This left me with a dilemma. Did I focus on writing a more marketable book and continue to pursue a contract with a traditional publisher, or write the books burning inside me to be written? If I chose the latter, what were those books? I mean, writing Masquerade in Egypt was amazing and every moment I spent with the characters and their story delighted me, but there weren’t any other 1920s steamy adventure romance stories tingling at the tips of my fingertips.
However, I did have a suspense book that was clanging around the creative space in my brain. Shoving aside any worry about careers, or where I was going from there, I wrote that book next. And loved doing so. In fact, I enjoyed it so much, I thought, this…this is what I’m meant to be writing now. I had a second book in the series already planned and developed a cozy mystery series besides. But something held me back from leaping in with both feet. Fear or rejection? Maybe.
But am I glad I waited to start submitting that book to agents? Yes!
That was a year ago. While taking some time off from writing to refresh, I decided to fill my creative well with lots of reading and on Jan 3 of this year, I read my first mafia romance by an author I didn’t know. Run, Posy, Run by Cate C. Wells (who has since become a dear friend). I’d started last December with her MC and small town contemporary romance books (on the recommendation of another friend, Amanda Cinelli). But Run, Posy, Run was the book I wanted to write and had never dared to.
Until this point, I thought how much I loved Aleksandr Voinov’s mafia romance, Burn this City, was a fluke because I adore his writing. It wasn’t. I love, love, love mafia romance. I discovered amazing authors like Neva Altaj, Cora Reilly, A. Zaverelli, J.T. Geissinger and Michelle Heard, to name a few.
I glommed hundreds of mafia romance books and suddenly the floodgates holding back story ideas burst inside my brain overwhelming my every waking thought and my dreams with story. Scene after scene from stories I wanted to tell played through my head. In a fervor of inspiration, I had to carry a journal around with me every minute so I could write down the ideas as they came to me.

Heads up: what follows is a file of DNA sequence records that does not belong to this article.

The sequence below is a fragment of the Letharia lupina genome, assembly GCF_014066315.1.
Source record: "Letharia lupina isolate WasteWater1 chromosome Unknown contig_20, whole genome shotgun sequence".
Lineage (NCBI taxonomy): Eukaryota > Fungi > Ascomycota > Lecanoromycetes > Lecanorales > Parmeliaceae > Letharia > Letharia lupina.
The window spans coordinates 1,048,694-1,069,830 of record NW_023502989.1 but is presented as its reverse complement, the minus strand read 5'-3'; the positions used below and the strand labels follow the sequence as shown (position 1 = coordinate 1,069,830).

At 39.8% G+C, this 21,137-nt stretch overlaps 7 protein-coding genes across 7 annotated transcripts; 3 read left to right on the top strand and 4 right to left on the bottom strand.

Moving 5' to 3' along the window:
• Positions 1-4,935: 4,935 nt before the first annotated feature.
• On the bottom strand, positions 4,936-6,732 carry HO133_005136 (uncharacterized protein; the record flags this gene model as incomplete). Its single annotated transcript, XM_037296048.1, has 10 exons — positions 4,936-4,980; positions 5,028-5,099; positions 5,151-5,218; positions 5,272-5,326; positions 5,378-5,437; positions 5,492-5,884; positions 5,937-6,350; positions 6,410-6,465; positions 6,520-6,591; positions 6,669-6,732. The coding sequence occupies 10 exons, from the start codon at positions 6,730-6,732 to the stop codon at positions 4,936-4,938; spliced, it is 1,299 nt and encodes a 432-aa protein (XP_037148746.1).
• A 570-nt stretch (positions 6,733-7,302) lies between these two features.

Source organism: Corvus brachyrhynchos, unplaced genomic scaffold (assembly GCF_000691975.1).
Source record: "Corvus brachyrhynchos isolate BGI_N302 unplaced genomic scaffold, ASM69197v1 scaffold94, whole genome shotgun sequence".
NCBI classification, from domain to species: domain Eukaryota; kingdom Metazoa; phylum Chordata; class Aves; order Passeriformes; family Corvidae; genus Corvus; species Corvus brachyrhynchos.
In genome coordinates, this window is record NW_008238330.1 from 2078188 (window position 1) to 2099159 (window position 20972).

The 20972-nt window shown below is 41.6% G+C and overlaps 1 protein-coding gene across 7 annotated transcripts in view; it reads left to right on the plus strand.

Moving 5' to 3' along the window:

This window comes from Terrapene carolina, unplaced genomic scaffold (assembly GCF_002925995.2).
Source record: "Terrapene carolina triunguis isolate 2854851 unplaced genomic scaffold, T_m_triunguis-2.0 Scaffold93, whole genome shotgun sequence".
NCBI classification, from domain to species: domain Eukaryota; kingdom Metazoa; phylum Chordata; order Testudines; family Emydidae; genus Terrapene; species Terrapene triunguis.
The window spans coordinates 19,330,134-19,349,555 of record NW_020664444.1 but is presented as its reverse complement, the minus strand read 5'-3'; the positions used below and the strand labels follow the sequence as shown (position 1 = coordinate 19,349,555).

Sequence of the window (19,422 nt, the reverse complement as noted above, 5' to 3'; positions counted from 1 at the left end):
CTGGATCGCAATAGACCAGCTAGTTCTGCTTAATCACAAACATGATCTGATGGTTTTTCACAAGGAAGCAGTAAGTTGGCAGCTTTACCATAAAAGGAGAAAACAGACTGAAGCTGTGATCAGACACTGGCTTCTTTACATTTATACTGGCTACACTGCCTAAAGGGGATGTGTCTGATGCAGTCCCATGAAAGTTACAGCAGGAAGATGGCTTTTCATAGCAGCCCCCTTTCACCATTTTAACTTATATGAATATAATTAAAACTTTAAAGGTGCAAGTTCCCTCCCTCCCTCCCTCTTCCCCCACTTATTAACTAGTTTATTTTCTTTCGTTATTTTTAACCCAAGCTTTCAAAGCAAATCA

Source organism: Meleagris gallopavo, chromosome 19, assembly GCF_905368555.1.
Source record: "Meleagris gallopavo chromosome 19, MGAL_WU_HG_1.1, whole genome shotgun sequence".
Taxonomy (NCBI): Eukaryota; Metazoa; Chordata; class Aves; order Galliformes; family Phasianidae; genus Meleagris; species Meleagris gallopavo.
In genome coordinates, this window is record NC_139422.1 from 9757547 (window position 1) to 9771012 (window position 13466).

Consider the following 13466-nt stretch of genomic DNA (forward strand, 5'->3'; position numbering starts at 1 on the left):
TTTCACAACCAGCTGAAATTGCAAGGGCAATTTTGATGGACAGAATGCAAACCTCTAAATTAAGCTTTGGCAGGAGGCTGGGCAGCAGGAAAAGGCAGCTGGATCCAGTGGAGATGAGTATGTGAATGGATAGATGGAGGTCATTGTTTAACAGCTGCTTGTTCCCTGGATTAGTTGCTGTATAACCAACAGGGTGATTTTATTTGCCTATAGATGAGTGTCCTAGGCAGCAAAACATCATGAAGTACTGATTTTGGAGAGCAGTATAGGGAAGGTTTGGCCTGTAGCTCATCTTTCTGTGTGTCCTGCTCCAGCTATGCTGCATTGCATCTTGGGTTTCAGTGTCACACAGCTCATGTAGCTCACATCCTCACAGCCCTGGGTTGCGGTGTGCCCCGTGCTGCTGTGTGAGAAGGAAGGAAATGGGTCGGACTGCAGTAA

By the end of February, I had eight unique book ideas (that number has now grown to more than a dozen) for my own mafia romances. I started writing soon after and nine months later, I have published the first 4 books in my Syndicate Rules series and I’m working on Book 5, Brutal Capo (which will be out in Mar 2024). Reader response has been amazing and affirming, showing me that following my muse was the right choice. For me.
I suppose that in a way, Masquerade in Egypt did turn out to be my break out book. Writing it gave me the courage and the impetus to break out and try something entirely new. More than one something. That suspense I wrote last year? It’s going to become the first in a dark romance duet where the serial killer turns out to be the love interest.
I didn’t just break up with traditional publishing this year, I broke up with the me afraid to tell stories outside my wheelhouse. Will I write another 1920s book? Maybe. Will I ever write those cozy mysteries? Probably. Someday. One thing I know for sure, I will continue to write the stories I want to read and be grateful for every reader who wants to read them too.